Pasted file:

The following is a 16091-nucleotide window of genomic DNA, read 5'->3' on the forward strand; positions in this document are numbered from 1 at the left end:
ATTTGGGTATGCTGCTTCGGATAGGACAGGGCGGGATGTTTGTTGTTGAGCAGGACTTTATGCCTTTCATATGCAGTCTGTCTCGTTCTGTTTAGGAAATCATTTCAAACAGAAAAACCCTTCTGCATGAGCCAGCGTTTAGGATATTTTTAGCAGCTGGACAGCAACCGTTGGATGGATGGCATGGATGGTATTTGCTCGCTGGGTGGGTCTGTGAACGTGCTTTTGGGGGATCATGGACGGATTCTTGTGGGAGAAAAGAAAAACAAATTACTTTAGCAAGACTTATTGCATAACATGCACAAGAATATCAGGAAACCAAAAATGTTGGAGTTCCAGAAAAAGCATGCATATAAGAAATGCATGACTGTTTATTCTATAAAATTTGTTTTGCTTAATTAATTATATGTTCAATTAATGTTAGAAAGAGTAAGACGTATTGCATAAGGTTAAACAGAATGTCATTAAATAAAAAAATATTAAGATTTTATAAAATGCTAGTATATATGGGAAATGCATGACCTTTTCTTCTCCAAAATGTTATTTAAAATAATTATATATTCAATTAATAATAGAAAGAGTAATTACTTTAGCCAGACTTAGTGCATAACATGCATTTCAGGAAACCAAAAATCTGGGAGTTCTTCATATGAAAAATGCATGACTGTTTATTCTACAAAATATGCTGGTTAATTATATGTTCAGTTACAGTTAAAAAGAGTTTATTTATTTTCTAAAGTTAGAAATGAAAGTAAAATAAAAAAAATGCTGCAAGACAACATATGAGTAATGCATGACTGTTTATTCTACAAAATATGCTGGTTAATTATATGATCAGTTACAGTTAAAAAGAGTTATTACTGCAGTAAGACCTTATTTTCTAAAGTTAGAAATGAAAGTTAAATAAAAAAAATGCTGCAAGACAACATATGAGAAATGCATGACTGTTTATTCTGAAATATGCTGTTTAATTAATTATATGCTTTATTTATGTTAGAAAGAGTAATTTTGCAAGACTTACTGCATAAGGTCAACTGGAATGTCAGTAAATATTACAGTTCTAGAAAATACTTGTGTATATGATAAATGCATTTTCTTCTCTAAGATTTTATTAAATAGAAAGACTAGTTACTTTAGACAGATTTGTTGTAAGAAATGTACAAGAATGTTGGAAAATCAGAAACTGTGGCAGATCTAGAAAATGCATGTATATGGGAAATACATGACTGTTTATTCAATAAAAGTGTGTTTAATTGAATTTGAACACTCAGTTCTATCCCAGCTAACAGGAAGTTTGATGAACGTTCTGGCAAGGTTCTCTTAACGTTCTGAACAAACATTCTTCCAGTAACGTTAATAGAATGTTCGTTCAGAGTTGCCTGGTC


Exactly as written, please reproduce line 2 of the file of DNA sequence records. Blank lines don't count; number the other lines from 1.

ATTTGGGTATGCTGCTTCGGATAGGACAGGGCGGGATGTTTGTTGTTGAGCAGGACTTTATGCCTTTCATATGCAGTCTGTCTCGTTCTGTTTAGGAAATCATTTCAAACAGAAAAACCCTTCTGCATGAGCCAGCGTTTAGGATATTTTTAGCAGCTGGACAGCAACCGTTGGATGGATGGCATGGATGGTATTTGCTCGCTGGGTGGGTCTGTGAACGTGCTTTTGGGGGATCATGGACGGATTCTTGTGGGAGAAAAGAAAAACAAATTACTTTAGCAAGACTTATTGCATAACATGCACAAGAATATCAGGAAACCAAAAATGTTGGAGTTCCAGAAAAAGCATGCATATAAGAAATGCATGACTGTTTATTCTATAAAATTTGTTTTGCTTAATTAATTATATGTTCAATTAATGTTAGAAAGAGTAAGACGTATTGCATAAGGTTAAACAGAATGTCATTAAATAAAAAAATATTAAGATTTTATAAAATGCTAGTATATATGGGAAATGCATGACCTTTTCTTCTCCAAAATGTTATTTAAAATAATTATATATTCAATTAATAATAGAAAGAGTAATTACTTTAGCCAGACTTAGTGCATAACATGCATTTCAGGAAACCAAAAATCTGGGAGTTCTTCATATGAAAAATGCATGACTGTTTATTCTACAAAATATGCTGGTTAATTATATGTTCAGTTACAGTTAAAAAGAGTTTATTTATTTTCTAAAGTTAGAAATGAAAGTAAAATAAAAAAAATGCTGCAAGACAACATATGAGTAATGCATGACTGTTTATTCTACAAAATATGCTGGTTAATTATATGATCAGTTACAGTTAAAAAGAGTTATTACTGCAGTAAGACCTTATTTTCTAAAGTTAGAAATGAAAGTTAAATAAAAAAAATGCTGCAAGACAACATATGAGAAATGCATGACTGTTTATTCTGAAATATGCTGTTTAATTAATTATATGCTTTATTTATGTTAGAAAGAGTAATTTTGCAAGACTTACTGCATAAGGTCAACTGGAATGTCAGTAAATATTACAGTTCTAGAAAATACTTGTGTATATGATAAATGCATTTTCTTCTCTAAGATTTTATTAAATAGAAAGACTAGTTACTTTAGACAGATTTGTTGTAAGAAATGTACAAGAATGTTGGAAAATCAGAAACTGTGGCAGATCTAGAAAATGCATGTATATGGGAAATACATGACTGTTTATTCAATAAAAGTGTGTTTAATTGAATTTGAACACTCAGTTCTATCCCAGCTAACAGGAAGTTTGATGAACGTTCTGGCAAGGTTCTCTTAACGTTCTGAACAAACATTCTTCCAGTAACGTTAATAGAATGTTCGTTCAGAGTTGCCTGGTC